Endometriosis is a common disorder in which the tissues that normally line the uterus, called endometrium, are found growing outside of the organ, often on the ovaries, fallopian tubes, the outer surface of the uterus, and tissues that line the pelvis.
Endometrium has the same effect even when it’s outside the uterus. It thickens, breaks down, and bleeds with each menstrual cycle. But because the displaced tissues — also called implants — have no way to exit your body, they can cause scar tissue, ovarian cysts, and adhesions to form. Common symptoms of endometriosis include:
Aside from causing pain that some women find debilitating and difficult to manage, endometriosis is associated with two major health complications: infertility and ovarian cancer.
Nearly 40% of all women with infertility also have endometriosis, while as many as half of all women with endometriosis have difficulty becoming pregnant. That’s because the chronic inflammation caused by endometriosis can damage sperm and eggs, as well as impede their movement and prevent them from coming together. Women with mild to moderate endometriosis are often advised not to delay having children, as the problem can worsen as time goes on.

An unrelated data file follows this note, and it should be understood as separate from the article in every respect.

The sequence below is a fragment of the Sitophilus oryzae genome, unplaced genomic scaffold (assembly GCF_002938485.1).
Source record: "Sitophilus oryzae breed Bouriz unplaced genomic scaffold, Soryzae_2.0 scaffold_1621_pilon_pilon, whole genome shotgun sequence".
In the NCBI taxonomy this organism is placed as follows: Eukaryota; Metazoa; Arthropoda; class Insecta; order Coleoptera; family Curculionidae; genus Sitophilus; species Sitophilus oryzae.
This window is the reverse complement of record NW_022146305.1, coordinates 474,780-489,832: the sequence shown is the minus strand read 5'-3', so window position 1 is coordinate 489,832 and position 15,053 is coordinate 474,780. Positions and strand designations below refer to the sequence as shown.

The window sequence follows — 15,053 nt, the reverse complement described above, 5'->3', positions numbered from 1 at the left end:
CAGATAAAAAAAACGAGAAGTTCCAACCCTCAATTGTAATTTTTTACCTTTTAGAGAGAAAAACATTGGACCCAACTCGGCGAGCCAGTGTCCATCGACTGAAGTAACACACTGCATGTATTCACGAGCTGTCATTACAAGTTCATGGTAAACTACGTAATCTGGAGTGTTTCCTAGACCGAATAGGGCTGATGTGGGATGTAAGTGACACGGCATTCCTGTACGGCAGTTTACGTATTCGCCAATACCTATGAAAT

Although the overall risk of ovarian cancer is low, it does occur at higher-than-normal rates in women who have endometriosis.
Although endometriosis can’t be cured, there are a variety of ways to treat the symptoms and problems it causes. For mild symptoms, you may find that the over-the-counter pain relievers ibuprofen and naproxen are helpful.
If you aren’t trying to become pregnant, using some form of hormonal birth control or other hormonal medication can keep the condition from worsening. Hormonal medications can slow the growth of endometrial tissues and may also prevent the formation of new adhesions. Extended cycle or continuous cycle hormonal birth control, which are available as a pill or an injection, can stop bleeding and reduce or eliminate pain.
For more severe cases of endometriosis, surgery can provide pain relief and improved fertility. Surgery involves an operation to remove any implants. Because the problem redevelops over time, using hormonal medications after surgery can delay its return.
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